* Spain quarterly GDP falls, but less than forecast
* Consumer prices jump 3.5 pct in October
* 'Stagflationary' spiral adds pressure on Spain to request
* Any hint of upturn is 'a mirage', says economist
By Paul Day
MADRID, Oct 30 Spain fell deeper into recession
in the third quarter and prices rose sharply in October, piling
pressure on the government to revive a paralysed economy as it
stalls over requesting aid.
Prime Minister Mariano Rajoy is in no hurry to apply for a
politically humiliating financial rescue that would kickstart an
ECB bond-buying programme and ease financing costs. But the
worsening economy, along with spreading civil unrest, may force
Numbers published on Tuesday added to evidence that the
country is trapped in a 'stagflationary' spiral of shrinking
growth, high inflation and high unemployment.
Gross domestic product shrank for the fifth straight quarter
between July and September, dropping 0.3 percent, while consumer
prices rose by 3.5 percent year-on-year in October, the two sets
of National Statistics Institute data showed.
Elected just under a year ago on an austerity ticket, Rajoy
has signed off on a belt-tightening programme worth over 60
billion euros through to the end 2014 to cut the public deficit.
But the spending cuts have dented investment while tax rises
have hit consumers' pockets and driven prices higher.
The cutbacks have also led to increasingly frequent protests
focused on Madrid and fuelled already strong separatist
sentiments, notably in the powerful northeastern province of
The euro zone's fourth largest economy is at the centre of
the bloc's debt crisis due to concerns the government cannot
control its finances. Many investors view the 2013 budget, which
aims to cut the deficit to 4.5 percent of GDP from over 9
percent last year, as based on overly optimistic economic
Third quarter GDP shrank more slowly than the 0.4 percent
rate that was expected, making end-of-year growth targets easier
But any suggestion that that marked an upturn was "a
mirage," said Estefania Ponte, an economist at Madrid-based
broker Cortal Consors.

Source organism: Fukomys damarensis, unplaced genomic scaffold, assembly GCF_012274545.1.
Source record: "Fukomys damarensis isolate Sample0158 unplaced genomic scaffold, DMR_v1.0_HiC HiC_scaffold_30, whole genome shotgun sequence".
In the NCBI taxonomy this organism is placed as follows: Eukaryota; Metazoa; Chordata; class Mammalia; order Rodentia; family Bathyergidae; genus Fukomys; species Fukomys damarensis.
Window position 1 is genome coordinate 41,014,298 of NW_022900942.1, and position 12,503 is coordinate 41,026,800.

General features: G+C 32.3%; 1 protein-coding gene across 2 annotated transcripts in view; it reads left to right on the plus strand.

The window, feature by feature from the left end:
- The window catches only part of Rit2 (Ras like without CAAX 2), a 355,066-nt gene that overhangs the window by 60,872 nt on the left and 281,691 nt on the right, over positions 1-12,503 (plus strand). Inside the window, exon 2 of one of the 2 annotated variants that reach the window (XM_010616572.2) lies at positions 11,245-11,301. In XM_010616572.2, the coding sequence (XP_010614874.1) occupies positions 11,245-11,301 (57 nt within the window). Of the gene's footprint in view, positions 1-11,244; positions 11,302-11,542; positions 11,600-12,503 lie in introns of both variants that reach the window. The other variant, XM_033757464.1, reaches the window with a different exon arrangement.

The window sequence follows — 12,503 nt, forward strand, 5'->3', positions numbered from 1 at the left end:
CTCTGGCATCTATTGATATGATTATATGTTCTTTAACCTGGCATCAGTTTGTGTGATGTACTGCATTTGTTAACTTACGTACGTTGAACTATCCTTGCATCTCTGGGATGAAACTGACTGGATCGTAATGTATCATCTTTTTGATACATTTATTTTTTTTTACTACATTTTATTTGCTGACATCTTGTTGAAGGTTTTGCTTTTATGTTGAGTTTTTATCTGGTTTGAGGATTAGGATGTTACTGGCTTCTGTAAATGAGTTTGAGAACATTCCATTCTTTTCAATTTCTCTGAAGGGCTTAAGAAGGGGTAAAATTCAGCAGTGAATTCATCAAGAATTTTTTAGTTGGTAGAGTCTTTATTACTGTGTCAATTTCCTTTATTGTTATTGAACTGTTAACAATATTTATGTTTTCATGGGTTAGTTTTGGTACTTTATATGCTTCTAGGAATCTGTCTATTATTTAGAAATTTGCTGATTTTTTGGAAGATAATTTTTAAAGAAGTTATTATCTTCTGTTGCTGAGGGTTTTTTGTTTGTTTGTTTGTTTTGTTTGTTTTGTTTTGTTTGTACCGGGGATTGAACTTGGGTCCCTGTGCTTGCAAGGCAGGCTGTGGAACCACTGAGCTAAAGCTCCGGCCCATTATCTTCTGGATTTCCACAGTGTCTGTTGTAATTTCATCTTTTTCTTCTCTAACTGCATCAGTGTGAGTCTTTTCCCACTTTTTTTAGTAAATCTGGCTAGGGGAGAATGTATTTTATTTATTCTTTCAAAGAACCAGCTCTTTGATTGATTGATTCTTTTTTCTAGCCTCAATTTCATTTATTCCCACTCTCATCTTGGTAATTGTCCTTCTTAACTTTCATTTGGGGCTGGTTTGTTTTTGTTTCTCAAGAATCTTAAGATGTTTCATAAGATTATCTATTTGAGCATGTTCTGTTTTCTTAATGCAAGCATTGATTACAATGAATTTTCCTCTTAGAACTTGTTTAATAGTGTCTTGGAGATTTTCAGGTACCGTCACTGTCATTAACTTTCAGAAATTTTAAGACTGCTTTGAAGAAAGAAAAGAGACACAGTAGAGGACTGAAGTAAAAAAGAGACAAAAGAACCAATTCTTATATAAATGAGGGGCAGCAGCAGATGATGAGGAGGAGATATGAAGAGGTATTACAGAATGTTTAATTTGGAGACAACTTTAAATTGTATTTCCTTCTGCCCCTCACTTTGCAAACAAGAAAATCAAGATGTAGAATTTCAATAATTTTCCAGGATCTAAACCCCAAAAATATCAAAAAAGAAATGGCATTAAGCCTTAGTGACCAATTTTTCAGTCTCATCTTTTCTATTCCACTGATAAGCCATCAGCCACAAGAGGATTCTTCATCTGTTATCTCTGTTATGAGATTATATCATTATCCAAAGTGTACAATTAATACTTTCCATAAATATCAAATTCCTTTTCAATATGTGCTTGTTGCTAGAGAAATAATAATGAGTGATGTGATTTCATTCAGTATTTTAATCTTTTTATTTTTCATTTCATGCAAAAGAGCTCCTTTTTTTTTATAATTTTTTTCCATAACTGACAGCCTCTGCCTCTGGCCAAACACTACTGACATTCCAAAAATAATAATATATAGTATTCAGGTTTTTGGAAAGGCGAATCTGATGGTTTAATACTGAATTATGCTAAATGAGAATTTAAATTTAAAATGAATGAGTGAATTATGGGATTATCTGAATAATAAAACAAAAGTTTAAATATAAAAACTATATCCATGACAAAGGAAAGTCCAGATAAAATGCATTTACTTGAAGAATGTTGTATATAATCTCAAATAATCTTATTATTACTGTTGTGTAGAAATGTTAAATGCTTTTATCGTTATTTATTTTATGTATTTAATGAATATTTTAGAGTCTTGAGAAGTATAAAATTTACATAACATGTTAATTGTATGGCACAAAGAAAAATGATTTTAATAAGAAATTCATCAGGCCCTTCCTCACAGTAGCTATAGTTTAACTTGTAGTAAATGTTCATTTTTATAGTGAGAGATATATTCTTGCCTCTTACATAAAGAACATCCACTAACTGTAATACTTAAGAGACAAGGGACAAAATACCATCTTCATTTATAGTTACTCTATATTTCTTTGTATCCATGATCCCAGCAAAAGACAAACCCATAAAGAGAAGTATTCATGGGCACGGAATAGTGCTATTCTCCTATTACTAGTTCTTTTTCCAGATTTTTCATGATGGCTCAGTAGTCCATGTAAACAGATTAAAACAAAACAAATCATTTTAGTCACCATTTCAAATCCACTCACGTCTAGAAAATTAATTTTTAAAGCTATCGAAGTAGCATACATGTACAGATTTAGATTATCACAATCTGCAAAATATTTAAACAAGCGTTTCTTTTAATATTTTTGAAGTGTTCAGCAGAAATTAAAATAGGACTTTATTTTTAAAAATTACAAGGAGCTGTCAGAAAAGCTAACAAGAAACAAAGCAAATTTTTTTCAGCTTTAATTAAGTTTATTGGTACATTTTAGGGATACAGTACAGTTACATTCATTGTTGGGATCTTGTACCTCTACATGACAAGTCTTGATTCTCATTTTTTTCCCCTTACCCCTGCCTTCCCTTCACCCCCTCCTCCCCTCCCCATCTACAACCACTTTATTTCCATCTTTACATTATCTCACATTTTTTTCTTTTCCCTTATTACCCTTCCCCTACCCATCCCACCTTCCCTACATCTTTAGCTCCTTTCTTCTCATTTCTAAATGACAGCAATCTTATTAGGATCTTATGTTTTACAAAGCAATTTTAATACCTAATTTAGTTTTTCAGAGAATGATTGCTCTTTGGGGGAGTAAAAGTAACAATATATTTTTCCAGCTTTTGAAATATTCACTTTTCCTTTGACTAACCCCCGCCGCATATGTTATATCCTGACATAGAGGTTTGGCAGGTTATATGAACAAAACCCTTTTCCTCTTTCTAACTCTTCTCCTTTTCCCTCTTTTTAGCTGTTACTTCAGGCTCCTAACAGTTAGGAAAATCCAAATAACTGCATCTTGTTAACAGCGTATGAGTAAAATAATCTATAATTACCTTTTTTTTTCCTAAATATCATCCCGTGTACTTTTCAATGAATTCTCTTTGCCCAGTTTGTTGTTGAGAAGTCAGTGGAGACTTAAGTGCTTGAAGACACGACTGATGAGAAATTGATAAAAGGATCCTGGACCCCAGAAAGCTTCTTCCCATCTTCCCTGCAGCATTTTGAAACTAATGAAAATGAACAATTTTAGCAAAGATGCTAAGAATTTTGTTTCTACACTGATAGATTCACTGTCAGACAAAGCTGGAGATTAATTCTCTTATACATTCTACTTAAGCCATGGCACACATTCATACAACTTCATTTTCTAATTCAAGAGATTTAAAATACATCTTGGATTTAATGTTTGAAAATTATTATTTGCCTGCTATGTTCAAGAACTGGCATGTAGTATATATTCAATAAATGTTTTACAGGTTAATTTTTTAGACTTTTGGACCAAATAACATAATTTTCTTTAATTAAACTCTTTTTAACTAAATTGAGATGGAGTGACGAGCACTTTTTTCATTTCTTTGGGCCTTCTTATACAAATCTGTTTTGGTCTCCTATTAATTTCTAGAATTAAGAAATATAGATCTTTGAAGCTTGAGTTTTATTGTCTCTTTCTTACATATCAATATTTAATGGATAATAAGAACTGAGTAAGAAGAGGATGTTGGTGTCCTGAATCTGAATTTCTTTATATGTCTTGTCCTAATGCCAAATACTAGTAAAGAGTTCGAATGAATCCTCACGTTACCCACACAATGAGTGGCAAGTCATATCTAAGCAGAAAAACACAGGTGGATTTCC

"It does not mean the economy is doing better, but only
shows the families have brought forward purchases ahead of the
Madrid enforced an across-the-board hike in sales tax on
Sept. 1 as part of the austerity programme. That contributed to
the sharpest monthly fall on record in retail sales in
Spain's refinancing costs on international debt markets
soared to euro-era highs in July but have since eased after the
European Central Bank announced its sovereign bond-buying
programme for countries that ask for help.
The premium investors demand to hold Spanish ten-year debt
over equivalent German paper initially fell on
Tuesday's growth data before rising back to around 419 basis
points, in line with Monday's close.
With debt premiums now at more manageable levels, Rajoy
seems reluctant to apply for an aid programme that might bring
with it deeper austerity measures that would further hobble the
recovery and fuel protests.
On Monday Rajoy met with Italian Prime Minister Mario Monti,
and in a news conference afterward maintained his ambivalence
over an aid application. But he omitted previous demands to know
more details of the bond-buying plan before making up his mind.
On an annual basis, the economy shrank 1.6 percent, in the
third quarter suggesting Spain was in line to meet its
end-of-year GDP target.
But that did little to allay concerns that the government
will fail to meet its deficit target.
"If they can't hit deficit goals when meeting growth
targets, what's the shortfall going to look like next year? This
calls for more realistic, looser fiscal targets," economist at
Deutsche Bank Gilles Moec said.
"Naturally, this type of manoeuvre would be easier to
implement under the (European aid mechanism) ESM/ECB umbrella."
Parliament will invite ECB chief Mario Draghi to a meeting
with lawmakers to discuss the bank's bond-buying programme, a
spokeswoman at the lower house said on Tuesday.
EU-harmonised consumer prices rose by 3.5 percent
year-on-year in October, topping a Reuters forecast of 3.4
percent. The figure was unchanged from September.